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We test Keen's more travel focussed shoe - the Westward - to ensure it retains its trail-pounding credentials
keen westward
Overall Score
Keen fans will expect and adore the trademark chunky robustness
...the flip side of that is they can be a bit clumsy

The Keen Westward is a casual shoe in the mould of the usual bomb-proof trail shoes we've come to expect from Keen. It keeps Keen's capably aggressive sole lugs and loses the waterproof membrane, which should make it ideal as a hiking/travel crossover...

The standout feature of most of Keen's footwear is they're solid looking; burly, robust and kind of chunky, which is a feature of both the construction and the fit. Keen customers are unusually loyal to the brand, in part because they often cater to wider feet.

The Westward is a slightly narrower fitting model than some, but it still sports that reassuringly 'big' feel - it's stiffer than most shoes in this category and more supportive as a result.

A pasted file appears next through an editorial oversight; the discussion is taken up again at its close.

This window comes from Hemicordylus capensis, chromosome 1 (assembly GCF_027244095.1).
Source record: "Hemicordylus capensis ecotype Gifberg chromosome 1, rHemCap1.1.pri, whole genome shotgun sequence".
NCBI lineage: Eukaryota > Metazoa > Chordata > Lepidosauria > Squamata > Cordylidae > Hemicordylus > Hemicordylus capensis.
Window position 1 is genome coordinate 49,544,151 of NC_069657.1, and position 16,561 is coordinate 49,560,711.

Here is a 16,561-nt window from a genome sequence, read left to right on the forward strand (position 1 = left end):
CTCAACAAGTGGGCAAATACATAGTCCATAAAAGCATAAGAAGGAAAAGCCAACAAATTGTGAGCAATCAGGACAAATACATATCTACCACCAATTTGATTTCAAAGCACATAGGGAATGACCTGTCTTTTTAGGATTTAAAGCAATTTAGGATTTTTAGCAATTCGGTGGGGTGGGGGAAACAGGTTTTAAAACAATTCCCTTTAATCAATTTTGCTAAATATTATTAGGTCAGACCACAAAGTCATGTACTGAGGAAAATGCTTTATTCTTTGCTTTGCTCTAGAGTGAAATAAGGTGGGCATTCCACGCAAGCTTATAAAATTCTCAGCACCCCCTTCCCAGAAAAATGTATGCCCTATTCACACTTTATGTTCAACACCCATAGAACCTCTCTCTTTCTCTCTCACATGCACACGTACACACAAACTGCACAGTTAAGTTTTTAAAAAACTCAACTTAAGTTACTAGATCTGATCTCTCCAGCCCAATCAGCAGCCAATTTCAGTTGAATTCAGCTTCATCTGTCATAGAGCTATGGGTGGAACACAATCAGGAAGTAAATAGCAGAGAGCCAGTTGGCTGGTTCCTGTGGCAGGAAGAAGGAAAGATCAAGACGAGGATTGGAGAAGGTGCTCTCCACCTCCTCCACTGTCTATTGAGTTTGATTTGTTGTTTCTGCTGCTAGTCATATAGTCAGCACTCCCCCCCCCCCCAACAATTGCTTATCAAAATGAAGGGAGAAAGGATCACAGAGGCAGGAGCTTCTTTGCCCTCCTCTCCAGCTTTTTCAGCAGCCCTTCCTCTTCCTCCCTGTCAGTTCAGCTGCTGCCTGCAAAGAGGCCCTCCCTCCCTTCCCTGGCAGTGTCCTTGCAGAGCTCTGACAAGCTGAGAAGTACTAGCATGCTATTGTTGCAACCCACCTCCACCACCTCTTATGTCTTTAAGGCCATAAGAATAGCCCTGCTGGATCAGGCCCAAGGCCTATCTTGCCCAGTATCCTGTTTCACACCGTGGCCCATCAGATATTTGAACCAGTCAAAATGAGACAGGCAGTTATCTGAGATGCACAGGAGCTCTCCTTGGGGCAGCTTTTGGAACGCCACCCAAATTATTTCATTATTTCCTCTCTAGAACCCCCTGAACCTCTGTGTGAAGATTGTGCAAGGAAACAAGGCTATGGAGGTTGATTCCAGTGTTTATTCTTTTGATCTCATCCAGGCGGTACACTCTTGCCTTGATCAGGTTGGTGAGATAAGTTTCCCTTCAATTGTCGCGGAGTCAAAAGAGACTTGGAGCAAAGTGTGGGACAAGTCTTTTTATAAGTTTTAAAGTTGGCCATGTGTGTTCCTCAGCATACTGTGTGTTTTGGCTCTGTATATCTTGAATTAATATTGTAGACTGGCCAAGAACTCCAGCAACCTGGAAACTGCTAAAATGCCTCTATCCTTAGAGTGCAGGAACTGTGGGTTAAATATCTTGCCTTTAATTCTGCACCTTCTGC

That also means it's slightly heavier than other similar shoes, despite a pared-down construction of suede and canvas (the latter enhancing breathability effectively). There is no waterproofing on the Westward, which also helps with the breathability, but may lessen its versatility as an out-and-out trail shoe (which in fairness, it is not meant to be).

Interestingly Keen's signature razor-siping is absent from the sole (the tiny splits in the rubber which open up as the foot bends to disperse water) which presumably helps keep the cost at just under £100, and will not be missed by most warmer-weather travellers. The sole pattern is still more than capable on the trail.

An obvious change from most Keen offerings is the toned down, casual look of the shoe, which will be attractive to anyone looking to reduce the amount they're stuffing into a suitcase, and increases the versatility of the Westward.

A kind of 'Keen-lite' addition to the line-up from a trusted brand of durable multi-purpose footwear.

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